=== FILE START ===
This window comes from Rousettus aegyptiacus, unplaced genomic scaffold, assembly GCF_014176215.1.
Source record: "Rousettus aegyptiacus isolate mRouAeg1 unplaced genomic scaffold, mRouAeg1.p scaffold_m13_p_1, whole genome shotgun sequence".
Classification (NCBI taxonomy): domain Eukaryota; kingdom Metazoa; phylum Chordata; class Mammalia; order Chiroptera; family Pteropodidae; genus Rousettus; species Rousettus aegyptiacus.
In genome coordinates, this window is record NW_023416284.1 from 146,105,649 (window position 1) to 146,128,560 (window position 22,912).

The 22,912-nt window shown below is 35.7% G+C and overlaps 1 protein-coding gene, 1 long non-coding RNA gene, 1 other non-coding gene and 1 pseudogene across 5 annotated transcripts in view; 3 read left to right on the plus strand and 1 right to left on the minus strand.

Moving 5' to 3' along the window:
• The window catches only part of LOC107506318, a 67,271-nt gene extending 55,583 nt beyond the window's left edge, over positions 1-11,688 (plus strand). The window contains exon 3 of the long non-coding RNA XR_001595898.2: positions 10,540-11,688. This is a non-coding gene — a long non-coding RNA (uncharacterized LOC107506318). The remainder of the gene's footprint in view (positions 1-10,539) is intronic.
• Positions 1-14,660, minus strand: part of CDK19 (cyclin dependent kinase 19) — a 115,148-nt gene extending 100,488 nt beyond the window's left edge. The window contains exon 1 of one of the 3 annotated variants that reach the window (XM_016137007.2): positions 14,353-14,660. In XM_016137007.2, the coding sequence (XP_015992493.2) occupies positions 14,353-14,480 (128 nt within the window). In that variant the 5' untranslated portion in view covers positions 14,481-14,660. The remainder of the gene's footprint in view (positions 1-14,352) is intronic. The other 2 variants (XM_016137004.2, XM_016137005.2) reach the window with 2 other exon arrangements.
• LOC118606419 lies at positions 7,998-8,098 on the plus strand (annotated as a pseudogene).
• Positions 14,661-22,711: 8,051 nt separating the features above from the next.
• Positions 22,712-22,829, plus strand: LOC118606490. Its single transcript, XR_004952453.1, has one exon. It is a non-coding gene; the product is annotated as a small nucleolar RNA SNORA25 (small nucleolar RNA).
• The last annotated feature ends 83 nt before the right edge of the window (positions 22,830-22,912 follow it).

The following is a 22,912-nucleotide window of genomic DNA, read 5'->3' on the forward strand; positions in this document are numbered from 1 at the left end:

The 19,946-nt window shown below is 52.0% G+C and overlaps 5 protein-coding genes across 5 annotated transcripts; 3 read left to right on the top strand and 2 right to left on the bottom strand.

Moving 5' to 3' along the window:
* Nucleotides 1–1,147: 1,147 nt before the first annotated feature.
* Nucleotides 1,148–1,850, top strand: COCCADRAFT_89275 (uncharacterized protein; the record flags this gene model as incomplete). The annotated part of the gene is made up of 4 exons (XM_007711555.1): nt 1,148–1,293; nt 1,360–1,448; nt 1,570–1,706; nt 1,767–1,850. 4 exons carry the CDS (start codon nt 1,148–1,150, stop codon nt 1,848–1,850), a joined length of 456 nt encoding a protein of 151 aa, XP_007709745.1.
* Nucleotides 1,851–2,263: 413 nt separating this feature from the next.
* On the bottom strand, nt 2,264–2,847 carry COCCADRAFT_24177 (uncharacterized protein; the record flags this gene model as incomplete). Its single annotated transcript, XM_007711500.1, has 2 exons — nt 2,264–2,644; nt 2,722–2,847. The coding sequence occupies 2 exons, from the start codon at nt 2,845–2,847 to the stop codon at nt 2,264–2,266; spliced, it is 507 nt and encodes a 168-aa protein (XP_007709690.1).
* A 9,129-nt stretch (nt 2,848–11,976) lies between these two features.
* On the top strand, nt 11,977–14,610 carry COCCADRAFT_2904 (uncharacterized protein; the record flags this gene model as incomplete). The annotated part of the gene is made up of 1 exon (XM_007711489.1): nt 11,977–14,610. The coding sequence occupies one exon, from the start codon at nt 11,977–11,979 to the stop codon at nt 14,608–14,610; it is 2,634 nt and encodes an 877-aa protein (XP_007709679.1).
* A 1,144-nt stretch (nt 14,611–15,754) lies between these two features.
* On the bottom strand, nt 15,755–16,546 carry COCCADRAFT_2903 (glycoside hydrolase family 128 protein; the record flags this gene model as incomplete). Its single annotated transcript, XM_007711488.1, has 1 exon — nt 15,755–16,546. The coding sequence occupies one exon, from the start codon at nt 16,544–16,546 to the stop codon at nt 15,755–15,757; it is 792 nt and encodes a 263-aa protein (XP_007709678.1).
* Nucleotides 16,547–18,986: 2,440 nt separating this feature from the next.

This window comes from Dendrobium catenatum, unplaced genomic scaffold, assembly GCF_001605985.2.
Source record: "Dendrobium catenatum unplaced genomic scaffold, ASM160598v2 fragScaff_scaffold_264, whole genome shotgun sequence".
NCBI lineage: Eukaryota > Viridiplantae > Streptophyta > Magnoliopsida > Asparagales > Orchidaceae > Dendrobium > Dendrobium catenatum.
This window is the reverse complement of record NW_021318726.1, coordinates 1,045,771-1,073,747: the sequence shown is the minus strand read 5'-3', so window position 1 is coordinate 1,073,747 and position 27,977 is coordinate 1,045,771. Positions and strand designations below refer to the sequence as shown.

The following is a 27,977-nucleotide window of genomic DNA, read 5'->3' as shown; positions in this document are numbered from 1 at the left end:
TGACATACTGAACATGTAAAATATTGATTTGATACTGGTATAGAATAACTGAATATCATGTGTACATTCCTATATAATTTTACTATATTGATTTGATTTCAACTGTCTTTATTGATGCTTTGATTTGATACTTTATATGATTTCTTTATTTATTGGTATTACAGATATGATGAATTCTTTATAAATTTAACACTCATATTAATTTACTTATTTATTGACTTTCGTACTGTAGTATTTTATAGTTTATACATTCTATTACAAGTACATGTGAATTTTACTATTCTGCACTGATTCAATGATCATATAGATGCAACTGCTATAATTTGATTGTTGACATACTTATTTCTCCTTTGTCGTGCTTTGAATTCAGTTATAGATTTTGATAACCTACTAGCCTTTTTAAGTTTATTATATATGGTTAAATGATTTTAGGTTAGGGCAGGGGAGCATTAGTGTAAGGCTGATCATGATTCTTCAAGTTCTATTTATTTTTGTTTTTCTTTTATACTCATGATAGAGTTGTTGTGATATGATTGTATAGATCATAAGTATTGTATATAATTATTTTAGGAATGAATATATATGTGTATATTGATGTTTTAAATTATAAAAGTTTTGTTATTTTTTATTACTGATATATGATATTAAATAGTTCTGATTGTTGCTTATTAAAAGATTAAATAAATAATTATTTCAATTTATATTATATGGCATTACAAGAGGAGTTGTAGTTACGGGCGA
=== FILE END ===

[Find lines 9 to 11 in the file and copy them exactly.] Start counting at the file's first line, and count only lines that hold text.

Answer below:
• LOC118606419 lies at positions 7,998-8,098 on the plus strand (annotated as a pseudogene).
• Positions 14,661-22,711: 8,051 nt separating the features above from the next.
• Positions 22,712-22,829, plus strand: LOC118606490. Its single transcript, XR_004952453.1, has one exon. It is a non-coding gene; the product is annotated as a small nucleolar RNA SNORA25 (small nucleolar RNA).